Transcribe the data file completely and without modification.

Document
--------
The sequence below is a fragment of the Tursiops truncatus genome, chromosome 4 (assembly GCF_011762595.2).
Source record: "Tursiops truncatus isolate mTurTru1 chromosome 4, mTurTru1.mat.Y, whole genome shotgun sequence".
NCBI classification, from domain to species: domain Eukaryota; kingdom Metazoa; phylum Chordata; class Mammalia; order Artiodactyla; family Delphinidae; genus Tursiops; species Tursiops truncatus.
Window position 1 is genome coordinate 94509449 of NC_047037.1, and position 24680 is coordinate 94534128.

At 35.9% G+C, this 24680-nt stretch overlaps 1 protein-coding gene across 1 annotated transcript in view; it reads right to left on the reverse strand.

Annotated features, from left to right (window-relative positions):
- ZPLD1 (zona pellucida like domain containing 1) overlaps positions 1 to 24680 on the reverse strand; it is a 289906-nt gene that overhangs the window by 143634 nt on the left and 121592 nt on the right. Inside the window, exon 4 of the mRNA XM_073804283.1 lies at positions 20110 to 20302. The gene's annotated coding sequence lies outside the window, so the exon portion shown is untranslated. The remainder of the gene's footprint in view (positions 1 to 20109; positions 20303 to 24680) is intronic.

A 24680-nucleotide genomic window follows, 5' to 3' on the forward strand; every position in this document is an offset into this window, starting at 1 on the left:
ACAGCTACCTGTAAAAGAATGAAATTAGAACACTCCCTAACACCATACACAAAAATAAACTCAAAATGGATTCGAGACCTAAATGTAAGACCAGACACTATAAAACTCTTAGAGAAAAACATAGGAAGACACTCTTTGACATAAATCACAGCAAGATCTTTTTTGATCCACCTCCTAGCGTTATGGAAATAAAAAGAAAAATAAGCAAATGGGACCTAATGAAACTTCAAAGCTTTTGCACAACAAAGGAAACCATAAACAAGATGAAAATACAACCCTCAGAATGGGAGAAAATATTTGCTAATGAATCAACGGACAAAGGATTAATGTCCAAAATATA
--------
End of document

The sequence below is a fragment of the Tursiops truncatus genome, chromosome 4 (assembly GCF_011762595.2).
Source record: "Tursiops truncatus isolate mTurTru1 chromosome 4, mTurTru1.mat.Y, whole genome shotgun sequence".
NCBI classification, from domain to species: domain Eukaryota; kingdom Metazoa; phylum Chordata; class Mammalia; order Artiodactyla; family Delphinidae; genus Tursiops; species Tursiops truncatus.
Window position 1 is genome coordinate 94509449 of NC_047037.1, and position 24680 is coordinate 94534128.

At 35.9% G+C, this 24680-nt stretch overlaps 1 protein-coding gene across 1 annotated transcript in view; it reads right to left on the reverse strand.

Annotated features, from left to right (window-relative positions):
- ZPLD1 (zona pellucida like domain containing 1) overlaps positions 1 to 24680 on the reverse strand; it is a 289906-nt gene that overhangs the window by 143634 nt on the left and 121592 nt on the right. Inside the window, exon 4 of the mRNA XM_073804283.1 lies at positions 20110 to 20302. The gene's annotated coding sequence lies outside the window, so the exon portion shown is untranslated. The remainder of the gene's footprint in view (positions 1 to 20109; positions 20303 to 24680) is intronic.

A 24680-nucleotide genomic window follows, 5' to 3' on the forward strand; every position in this document is an offset into this window, starting at 1 on the left:
ACAGCTACCTGTAAAAGAATGAAATTAGAACACTCCCTAACACCATACACAAAAATAAACTCAAAATGGATTCGAGACCTAAATGTAAGACCAGACACTATAAAACTCTTAGAGAAAAACATAGGAAGACACTCTTTGACATAAATCACAGCAAGATCTTTTTTGATCCACCTCCTAGCGTTATGGAAATAAAAAGAAAAATAAGCAAATGGGACCTAATGAAACTTCAAAGCTTTTGCACAACAAAGGAAACCATAAACAAGATGAAAATACAACCCTCAGAATGGGAGAAAATATTTGCTAATGAATCAACGGACAAAGGATTAATGTCCAAAATATA